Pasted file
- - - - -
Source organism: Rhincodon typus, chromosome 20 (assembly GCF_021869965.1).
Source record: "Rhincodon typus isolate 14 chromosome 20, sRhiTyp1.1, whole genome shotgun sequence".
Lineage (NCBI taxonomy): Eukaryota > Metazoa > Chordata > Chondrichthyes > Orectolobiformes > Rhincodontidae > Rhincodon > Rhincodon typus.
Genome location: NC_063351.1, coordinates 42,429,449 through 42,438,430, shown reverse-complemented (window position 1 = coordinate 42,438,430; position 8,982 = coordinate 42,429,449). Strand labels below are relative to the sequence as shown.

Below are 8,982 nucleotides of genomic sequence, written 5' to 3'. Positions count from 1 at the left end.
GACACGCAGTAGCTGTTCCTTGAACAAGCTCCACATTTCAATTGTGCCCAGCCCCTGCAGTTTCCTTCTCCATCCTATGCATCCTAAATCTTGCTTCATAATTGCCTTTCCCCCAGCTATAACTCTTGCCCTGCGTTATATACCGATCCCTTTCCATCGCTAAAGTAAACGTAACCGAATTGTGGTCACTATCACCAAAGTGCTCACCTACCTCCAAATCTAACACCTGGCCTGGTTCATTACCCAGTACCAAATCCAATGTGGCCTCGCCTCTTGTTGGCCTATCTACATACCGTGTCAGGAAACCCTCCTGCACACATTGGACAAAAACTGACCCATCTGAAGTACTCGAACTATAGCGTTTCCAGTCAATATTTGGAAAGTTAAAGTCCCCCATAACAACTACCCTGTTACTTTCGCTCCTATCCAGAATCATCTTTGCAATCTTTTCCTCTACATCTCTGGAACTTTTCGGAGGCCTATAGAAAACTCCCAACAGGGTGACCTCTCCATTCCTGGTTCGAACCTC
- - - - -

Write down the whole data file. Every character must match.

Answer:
Source organism: Rhincodon typus, chromosome 20 (assembly GCF_021869965.1).
Source record: "Rhincodon typus isolate 14 chromosome 20, sRhiTyp1.1, whole genome shotgun sequence".
Lineage (NCBI taxonomy): Eukaryota > Metazoa > Chordata > Chondrichthyes > Orectolobiformes > Rhincodontidae > Rhincodon > Rhincodon typus.
Genome location: NC_063351.1, coordinates 42,429,449 through 42,438,430, shown reverse-complemented (window position 1 = coordinate 42,438,430; position 8,982 = coordinate 42,429,449). Strand labels below are relative to the sequence as shown.

Below are 8,982 nucleotides of genomic sequence, written 5' to 3'. Positions count from 1 at the left end.
GACACGCAGTAGCTGTTCCTTGAACAAGCTCCACATTTCAATTGTGCCCAGCCCCTGCAGTTTCCTTCTCCATCCTATGCATCCTAAATCTTGCTTCATAATTGCCTTTCCCCCAGCTATAACTCTTGCCCTGCGTTATATACCGATCCCTTTCCATCGCTAAAGTAAACGTAACCGAATTGTGGTCACTATCACCAAAGTGCTCACCTACCTCCAAATCTAACACCTGGCCTGGTTCATTACCCAGTACCAAATCCAATGTGGCCTCGCCTCTTGTTGGCCTATCTACATACCGTGTCAGGAAACCCTCCTGCACACATTGGACAAAAACTGACCCATCTGAAGTACTCGAACTATAGCGTTTCCAGTCAATATTTGGAAAGTTAAAGTCCCCCATAACAACTACCCTGTTACTTTCGCTCCTATCCAGAATCATCTTTGCAATCTTTTCCTCTACATCTCTGGAACTTTTCGGAGGCCTATAGAAAACTCCCAACAGGGTGACCTCTCCATTCCTGGTTCGAACCTC